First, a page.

This Sunday, if you aren't prepping for Game of Thrones or Twin Peaks by re-watching the episodes from last week, you can witness the ultimate spectacle on the Discovery Channel at 8 pm: Olympic swimmer Michael Phelps will be "racing" against a great white shark in South Africa. As absurd as it sounds (or is?) testing man's prowess against an animal obviously much more suited to a particular physical action has long been a fascination of humankind. (Remember that awful nonsense show Man v. Beast on network TV somewhere around 2003? Not to mention gladiators, circuses, sideshows and innumerable other historic methods of pitting humans and critters.)
Unsurprisingly, a lot of these athletic exercises in futility have involved trying to outrun our favorite quadruped, the horse. Jesse Owens is perhaps the most notable such example. The epic sprinter showed everyone (including Hitler) who was boss at the 1936 Olympics when he won a load of gold medals in track and field. Despite that success and a legacy as one of the greatest North American athletes of all time, Jesse hit financial trouble and agreed to a series of publicity stunt sprints, including several versus mediocre Thoroughbreds. He would win at times, mostly because (by design) the sound of the starting gun would send the equine racer into a few seconds of panic during which Owens could get a head start. Luckily, Jesse eventually landed a job at Ford Motor Company and could discontinue this activity.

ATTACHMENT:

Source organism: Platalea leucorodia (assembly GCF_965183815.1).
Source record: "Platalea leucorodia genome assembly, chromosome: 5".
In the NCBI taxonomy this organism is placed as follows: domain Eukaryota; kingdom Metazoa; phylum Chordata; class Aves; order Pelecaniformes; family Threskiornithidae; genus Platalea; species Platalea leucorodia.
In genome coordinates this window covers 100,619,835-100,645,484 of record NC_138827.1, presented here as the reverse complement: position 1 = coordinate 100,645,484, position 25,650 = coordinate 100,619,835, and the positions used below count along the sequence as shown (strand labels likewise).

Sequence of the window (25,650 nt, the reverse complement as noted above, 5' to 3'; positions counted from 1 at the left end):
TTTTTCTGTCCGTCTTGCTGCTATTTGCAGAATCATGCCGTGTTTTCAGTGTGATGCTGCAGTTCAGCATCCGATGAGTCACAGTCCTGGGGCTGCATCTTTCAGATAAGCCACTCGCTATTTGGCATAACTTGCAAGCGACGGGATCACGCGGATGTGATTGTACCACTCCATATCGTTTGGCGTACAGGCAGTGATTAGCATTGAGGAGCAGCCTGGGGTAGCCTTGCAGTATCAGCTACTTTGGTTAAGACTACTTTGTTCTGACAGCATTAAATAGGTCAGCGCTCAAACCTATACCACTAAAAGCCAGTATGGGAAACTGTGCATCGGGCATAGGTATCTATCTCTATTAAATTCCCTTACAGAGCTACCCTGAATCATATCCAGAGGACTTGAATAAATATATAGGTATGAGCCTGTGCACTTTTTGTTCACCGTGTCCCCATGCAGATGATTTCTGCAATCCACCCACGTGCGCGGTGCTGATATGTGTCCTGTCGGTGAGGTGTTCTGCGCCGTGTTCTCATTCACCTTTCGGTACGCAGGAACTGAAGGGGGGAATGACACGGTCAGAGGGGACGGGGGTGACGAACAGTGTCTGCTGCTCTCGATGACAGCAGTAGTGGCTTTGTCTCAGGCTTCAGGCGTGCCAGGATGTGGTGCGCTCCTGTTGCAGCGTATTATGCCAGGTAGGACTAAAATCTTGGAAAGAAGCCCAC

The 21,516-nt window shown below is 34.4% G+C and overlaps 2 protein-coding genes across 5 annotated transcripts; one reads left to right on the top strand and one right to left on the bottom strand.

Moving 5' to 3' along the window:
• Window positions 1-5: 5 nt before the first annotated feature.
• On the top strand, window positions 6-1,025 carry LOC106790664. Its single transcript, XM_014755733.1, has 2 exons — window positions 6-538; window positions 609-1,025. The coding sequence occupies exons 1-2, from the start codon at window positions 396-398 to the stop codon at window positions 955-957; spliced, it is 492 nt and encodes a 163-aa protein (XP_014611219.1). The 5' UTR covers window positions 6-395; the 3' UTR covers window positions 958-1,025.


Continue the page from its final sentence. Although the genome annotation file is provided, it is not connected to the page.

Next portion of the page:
What spurs the fascination with testing human performance against animals with much better adaptations? Is it simply a need to show that we're in control and at the top of the food chain no matter what? And don't weapons generally serve to enforce that superiority without much further discussion? What are your thoughts?
For more silliness on man v. beast: The Guardian has a piece the subject, including a recap of bad tv moments and an account of a South African rugby player attempting to outpace a cheetah. Horsenetwork also put together a slideshow of clips showing people attempting to outrun horses. One of them is called "Drunken Idiot vs. The Field." Enough said.